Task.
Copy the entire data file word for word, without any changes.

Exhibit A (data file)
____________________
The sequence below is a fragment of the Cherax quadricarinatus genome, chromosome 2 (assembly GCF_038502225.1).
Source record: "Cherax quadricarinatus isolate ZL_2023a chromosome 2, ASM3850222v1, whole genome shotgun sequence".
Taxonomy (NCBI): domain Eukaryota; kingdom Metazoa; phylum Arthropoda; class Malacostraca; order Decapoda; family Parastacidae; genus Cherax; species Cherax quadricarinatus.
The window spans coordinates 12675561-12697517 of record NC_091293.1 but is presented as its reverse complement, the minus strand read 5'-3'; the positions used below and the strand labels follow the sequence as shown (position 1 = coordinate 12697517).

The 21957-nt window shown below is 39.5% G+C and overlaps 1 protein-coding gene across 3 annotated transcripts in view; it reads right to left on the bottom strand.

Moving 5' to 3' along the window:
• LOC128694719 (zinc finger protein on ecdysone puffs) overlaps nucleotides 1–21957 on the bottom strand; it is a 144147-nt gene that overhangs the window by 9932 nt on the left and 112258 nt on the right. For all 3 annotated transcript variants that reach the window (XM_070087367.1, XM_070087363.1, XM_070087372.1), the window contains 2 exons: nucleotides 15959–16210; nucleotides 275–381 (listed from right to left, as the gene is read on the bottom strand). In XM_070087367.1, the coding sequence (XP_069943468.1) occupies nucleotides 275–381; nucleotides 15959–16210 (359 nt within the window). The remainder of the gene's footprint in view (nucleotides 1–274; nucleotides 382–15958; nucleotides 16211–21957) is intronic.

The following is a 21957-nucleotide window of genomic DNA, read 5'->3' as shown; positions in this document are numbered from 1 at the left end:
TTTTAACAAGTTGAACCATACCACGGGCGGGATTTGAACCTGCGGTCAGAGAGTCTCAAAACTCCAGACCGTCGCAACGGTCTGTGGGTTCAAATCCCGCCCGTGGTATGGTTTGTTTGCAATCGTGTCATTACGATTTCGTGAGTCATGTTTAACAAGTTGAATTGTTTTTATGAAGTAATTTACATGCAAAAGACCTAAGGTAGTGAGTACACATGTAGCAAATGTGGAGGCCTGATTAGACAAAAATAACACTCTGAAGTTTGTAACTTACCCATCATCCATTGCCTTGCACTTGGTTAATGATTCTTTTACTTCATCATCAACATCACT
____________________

The sequence below is a fragment of the Cherax quadricarinatus genome, chromosome 2 (assembly GCF_038502225.1).
Source record: "Cherax quadricarinatus isolate ZL_2023a chromosome 2, ASM3850222v1, whole genome shotgun sequence".
Taxonomy (NCBI): domain Eukaryota; kingdom Metazoa; phylum Arthropoda; class Malacostraca; order Decapoda; family Parastacidae; genus Cherax; species Cherax quadricarinatus.
The window spans coordinates 12675561-12697517 of record NC_091293.1 but is presented as its reverse complement, the minus strand read 5'-3'; the positions used below and the strand labels follow the sequence as shown (position 1 = coordinate 12697517).

The 21957-nt window shown below is 39.5% G+C and overlaps 1 protein-coding gene across 3 annotated transcripts in view; it reads right to left on the bottom strand.

Moving 5' to 3' along the window:
• LOC128694719 (zinc finger protein on ecdysone puffs) overlaps nucleotides 1–21957 on the bottom strand; it is a 144147-nt gene that overhangs the window by 9932 nt on the left and 112258 nt on the right. For all 3 annotated transcript variants that reach the window (XM_070087367.1, XM_070087363.1, XM_070087372.1), the window contains 2 exons: nucleotides 15959–16210; nucleotides 275–381 (listed from right to left, as the gene is read on the bottom strand). In XM_070087367.1, the coding sequence (XP_069943468.1) occupies nucleotides 275–381; nucleotides 15959–16210 (359 nt within the window). The remainder of the gene's footprint in view (nucleotides 1–274; nucleotides 382–15958; nucleotides 16211–21957) is intronic.

The following is a 21957-nucleotide window of genomic DNA, read 5'->3' as shown; positions in this document are numbered from 1 at the left end:
TTTTAACAAGTTGAACCATACCACGGGCGGGATTTGAACCTGCGGTCAGAGAGTCTCAAAACTCCAGACCGTCGCAACGGTCTGTGGGTTCAAATCCCGCCCGTGGTATGGTTTGTTTGCAATCGTGTCATTACGATTTCGTGAGTCATGTTTAACAAGTTGAATTGTTTTTATGAAGTAATTTACATGCAAAAGACCTAAGGTAGTGAGTACACATGTAGCAAATGTGGAGGCCTGATTAGACAAAAATAACACTCTGAAGTTTGTAACTTACCCATCATCCATTGCCTTGCACTTGGTTAATGATTCTTTTACTTCATCATCAACATCACT